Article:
The story on cars fueld by coconut oil on an island in Papua New Guinea sparked a lively conversation in our household about the various alternative fuels on trial all over the world. Coconut oil sounds like the perfect sort of island-based fuel that seems to make environmental sense. Apart from the lower concentration of sulphur dioxides, nitric oxides and general soot, not having diesel delivered to the island by diesel-burning ships also makes sense (apart from the fact that the ships are still necessary for trade and transport). While coconuts are probably not in as plentiful supply on tropical islands as us continental types would like to think, they do have more coconuts than they can use in terms of juice, meat, soap and cooking oil. This begs the question of just how many coconuts one would have to gather to fuel a moderately low mpg vehicle. And just how much energy is expended on processing the coconuts? Can the processing plants be run on coconut oil too? Can electricity generators be adapted to use it? How long does processed coconut oil last (the cooking stuff tends to ming after a while if not properly stored)? What nasty additives have to go into the mix to get it to burn nicely in infernal combustion engines?
And all these questions got me to thinking just how negative we were being. True, as part of our job, we think critically: always looking for flaws in the data or hypotheses, poking around to ensure data is not misinterpreted, second guessing. All without meaning to be cynical. Just careful.
And it also got me thinking of how news of alternative fuel is always met with a few “so what?”s from the commentators. They have a point: there is absolutely no way that the USA could ever grow enough corn to fuel all their cars with ethanol1; no way that every little Pacific island could be completely self-sufficient on coconuts for oil; no way that Asda’s recycling of cooking fat in their trucks could inspire every householder in the UK to rob their local chippy. But they also miss the point that every small number of converts means that the trend for increasing oil-driven energy consumption is ever so slightly diminished. Every solar panel installed, every wind turbine that gets past the “Conservative Communities Concerned for Conservation of their Beautiful and Historical Landscape”, every wave harvester makes a difference, however small. Slowly, one small appliance2 at a time, we can slow down the growth of energy consumption. It’s accurate to point out that demand for energy is still growing. The alternative energy sources will not fix that problem. That is up to individuals and governments to tackle. It may hurt attempts to invest in alternative energy if we keep lumping them together. For it to work, it must be economically viable, even if the early stages are heavily funded by rich governments.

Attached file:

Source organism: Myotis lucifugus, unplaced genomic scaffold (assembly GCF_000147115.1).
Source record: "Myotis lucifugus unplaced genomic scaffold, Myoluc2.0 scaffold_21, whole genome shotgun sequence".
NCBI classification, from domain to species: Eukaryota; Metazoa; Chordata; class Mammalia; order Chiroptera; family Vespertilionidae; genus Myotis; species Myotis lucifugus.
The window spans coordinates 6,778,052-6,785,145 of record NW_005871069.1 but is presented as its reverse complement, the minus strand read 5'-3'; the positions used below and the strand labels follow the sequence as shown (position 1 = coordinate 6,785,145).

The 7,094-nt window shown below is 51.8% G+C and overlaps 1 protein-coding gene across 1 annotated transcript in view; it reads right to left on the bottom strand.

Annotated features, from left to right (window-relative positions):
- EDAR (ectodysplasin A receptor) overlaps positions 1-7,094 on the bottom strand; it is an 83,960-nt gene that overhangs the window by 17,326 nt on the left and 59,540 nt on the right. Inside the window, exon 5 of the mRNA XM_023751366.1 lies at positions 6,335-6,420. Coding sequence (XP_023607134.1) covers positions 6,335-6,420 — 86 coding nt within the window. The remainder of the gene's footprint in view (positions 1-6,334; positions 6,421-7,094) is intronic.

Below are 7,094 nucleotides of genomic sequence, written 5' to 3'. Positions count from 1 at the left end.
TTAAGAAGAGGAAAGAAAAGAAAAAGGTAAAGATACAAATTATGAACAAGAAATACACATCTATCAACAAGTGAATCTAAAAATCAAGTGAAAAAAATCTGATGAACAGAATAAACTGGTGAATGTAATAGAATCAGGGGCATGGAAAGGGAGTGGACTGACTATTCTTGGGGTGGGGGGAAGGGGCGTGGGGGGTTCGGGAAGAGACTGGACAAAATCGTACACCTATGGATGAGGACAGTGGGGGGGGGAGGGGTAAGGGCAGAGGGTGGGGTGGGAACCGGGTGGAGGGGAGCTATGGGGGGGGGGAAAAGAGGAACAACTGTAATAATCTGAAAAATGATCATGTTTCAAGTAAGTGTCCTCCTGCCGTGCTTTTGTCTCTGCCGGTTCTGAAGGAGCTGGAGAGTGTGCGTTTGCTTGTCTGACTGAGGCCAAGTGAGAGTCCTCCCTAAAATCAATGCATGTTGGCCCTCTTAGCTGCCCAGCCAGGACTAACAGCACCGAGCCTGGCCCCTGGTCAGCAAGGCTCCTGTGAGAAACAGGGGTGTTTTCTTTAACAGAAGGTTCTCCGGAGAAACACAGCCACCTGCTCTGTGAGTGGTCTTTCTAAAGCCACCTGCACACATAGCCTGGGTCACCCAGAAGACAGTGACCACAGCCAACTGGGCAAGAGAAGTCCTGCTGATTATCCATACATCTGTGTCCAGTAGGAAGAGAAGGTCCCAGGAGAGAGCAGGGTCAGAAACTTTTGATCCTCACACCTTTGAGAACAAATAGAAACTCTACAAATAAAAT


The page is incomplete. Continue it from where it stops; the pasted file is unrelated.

It also seems fairly obvious to a numpty like myself that it is to the interest of growing super-powers to invest heavily in research in this area now. Countries like China and India already have enormous energy demands, which will no doubt increase. Peak oil may be upon us (although it is still heavily debated, but let’s not go into that now). Unless China and India (and any other super-power I don’t have the precogniscent ability to see) have ever-lasting supplies of coal or oil, or can twist OPEC’s arm, they will need to not just use current alternative energy sources, but drive the development of new ones. Which they probably are already doing (apart from nuclear power, that is; but let’s not get into that now either).
This didn’t start out as a rant, though it has turned fairly incoherent. I guess my point was that it is easy to be a nay-sayer when it comes to the real benefits of alternative energy sources, be they fuel for vehicles or to provide electricity to needy bloggers. But as the hegemon known as Tesco likes to say, every little helps.
Incidentally, this news comes as I’ve finished reading a recent LA Times Book Festival purchase: The Sex Lives of Cannibals, by J. Maarten Troost3. I wonder if the inhabitants of Kiribati (pronounced Kikibas4, according to Troost) have the technological ability or drive to consider adopting coconut oil as a fuel? Or failing which, export their copra to their Pacific neighbours in exchange for some food that is not fish.
1 Speaking of which, doesn’t the harvesting, transport and processing of the corn crop suck up a whole lot of energy in itself? Oh me oh my, how easy it is to be cynical.
2 e.g. the iPod. Oh, we’re back on the greenness of Apple again are we? Incidentally, this reminds me that I desperately wanted a Solio before I left for LA because I thought there would be enough sunshine here for it to work. But they were out of stock then. Would it be naughty to buy one now and have it shipped here? Even more naughty than charging the iPod on the mains every other night?
3 And speaking of the book, this gives me an opportunity to have a photo in the post. Haven’t you missed my awful photography?
4 Typo: should be Ki-ri-bas. Thanks David. My fingers must have had the dog’s nickname (kiki) programmed in instead.